Medicaid Planning Facts
Florida Medicaid is the state and federal partnership that provides health coverage for selected categories of people, including the elderly, in Florida. Because having low income and virtually no assets is an eligibility requirement, one of the most complex areas of estate planning involves preparing someone with significant income and assets for eventual Medicaid eligibility. This subset of the estate planning practice area involves concepts that form an important knowledge base for anyone planning for retirement in Florida.
These concepts include activities of daily living (or ADLs for short), nursing home care expenses, income thresholds, asset thresholds, the asset lookback period, Medicaid trusts, and Medicaid advice. Each one of these concepts plays an important role when someone is planning for Medicaid or considering the implications of becoming eligible for Medicaid.
Nursing Home Care Expense
70% of senior citizens will eventually reach a stage in which they will need some form of long-term care. For many, this means moving into a nursing home. Nursing homes in Florida and elsewhere in the US are extremely expensive for the average person. It is not unusual for a single person to pay $8,000 per month to reside in a licensed nursing home, and most people in nursing homes live in them for an average of nearly 3 years according to the National Care Planning Council.
Medicare, the Federal program that provides healthcare to the elderly, does not cover nursing home expenses. However, Medicaid does. The eligibility requirements for Medicaid are much more restrictive than those of Medicare and include both medical and financial tests.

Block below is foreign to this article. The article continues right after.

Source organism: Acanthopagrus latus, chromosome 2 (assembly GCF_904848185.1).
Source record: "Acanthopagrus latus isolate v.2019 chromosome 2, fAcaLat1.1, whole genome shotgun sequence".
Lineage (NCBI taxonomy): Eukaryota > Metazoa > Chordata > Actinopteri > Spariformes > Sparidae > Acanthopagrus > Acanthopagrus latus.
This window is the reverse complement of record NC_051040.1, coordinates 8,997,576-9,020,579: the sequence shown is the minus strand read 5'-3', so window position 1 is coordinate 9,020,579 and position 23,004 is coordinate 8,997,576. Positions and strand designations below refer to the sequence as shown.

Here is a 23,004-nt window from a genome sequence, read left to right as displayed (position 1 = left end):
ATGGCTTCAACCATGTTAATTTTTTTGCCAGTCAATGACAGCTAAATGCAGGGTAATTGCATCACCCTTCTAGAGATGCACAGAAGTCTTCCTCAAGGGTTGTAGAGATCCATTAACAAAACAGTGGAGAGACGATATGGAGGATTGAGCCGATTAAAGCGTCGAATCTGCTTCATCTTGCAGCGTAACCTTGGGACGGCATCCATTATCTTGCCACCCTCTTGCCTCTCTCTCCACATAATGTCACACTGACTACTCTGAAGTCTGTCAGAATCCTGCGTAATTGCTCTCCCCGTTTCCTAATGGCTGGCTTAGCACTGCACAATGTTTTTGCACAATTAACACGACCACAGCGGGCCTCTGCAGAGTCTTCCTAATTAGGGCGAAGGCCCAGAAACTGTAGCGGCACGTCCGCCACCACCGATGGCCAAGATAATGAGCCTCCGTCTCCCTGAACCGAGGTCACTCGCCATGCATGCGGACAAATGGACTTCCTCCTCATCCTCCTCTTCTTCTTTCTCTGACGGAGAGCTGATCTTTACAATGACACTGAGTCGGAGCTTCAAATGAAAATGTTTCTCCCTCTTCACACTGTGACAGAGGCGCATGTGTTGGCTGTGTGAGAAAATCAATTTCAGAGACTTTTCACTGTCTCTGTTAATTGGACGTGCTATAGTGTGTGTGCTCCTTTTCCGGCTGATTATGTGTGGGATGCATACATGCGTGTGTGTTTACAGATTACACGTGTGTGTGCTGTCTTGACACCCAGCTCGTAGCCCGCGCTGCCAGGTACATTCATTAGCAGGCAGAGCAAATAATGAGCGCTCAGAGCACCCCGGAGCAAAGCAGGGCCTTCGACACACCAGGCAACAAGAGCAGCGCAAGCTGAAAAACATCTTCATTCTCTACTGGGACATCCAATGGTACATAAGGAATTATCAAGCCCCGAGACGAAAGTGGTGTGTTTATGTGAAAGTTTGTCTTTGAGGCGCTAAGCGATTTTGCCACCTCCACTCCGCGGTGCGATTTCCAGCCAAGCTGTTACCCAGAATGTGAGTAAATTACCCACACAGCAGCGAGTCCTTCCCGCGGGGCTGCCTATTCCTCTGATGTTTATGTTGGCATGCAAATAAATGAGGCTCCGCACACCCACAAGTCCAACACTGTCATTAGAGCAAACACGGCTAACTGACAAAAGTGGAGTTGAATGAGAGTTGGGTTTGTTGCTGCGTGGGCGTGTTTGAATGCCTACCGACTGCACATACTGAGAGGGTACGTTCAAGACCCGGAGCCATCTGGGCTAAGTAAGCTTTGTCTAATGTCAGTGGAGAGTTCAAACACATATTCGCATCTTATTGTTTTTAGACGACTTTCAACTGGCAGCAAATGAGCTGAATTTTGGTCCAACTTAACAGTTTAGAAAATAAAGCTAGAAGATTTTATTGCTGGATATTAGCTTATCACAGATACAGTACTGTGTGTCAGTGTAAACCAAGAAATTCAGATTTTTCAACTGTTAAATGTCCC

Activities of Daily Living (ADLs)
If the Medicaid applicant can perform certain activities of daily living, they would be considered too able-bodied and therefore ineligible. If so, their application would be rejected.
There are six specific activities that deal with the person’s ability to independently manage their mobility, hygiene and sustenance without the care of a professional. These unassisted activities are:
1. Dressing or putting on clothes
3. Transferring from a bed or chair to a standing position and back
6. Using a toilet
There is graded eligibility based on the degree of assistance that a person needs. If, for example, a Medicaid applicant requires assistance with one out of the six ADLs, then they would be eligible for a category of care called “adult care.” Adult care is assistance by an unskilled (non-nursing professional) person, usually in the home of the applicant.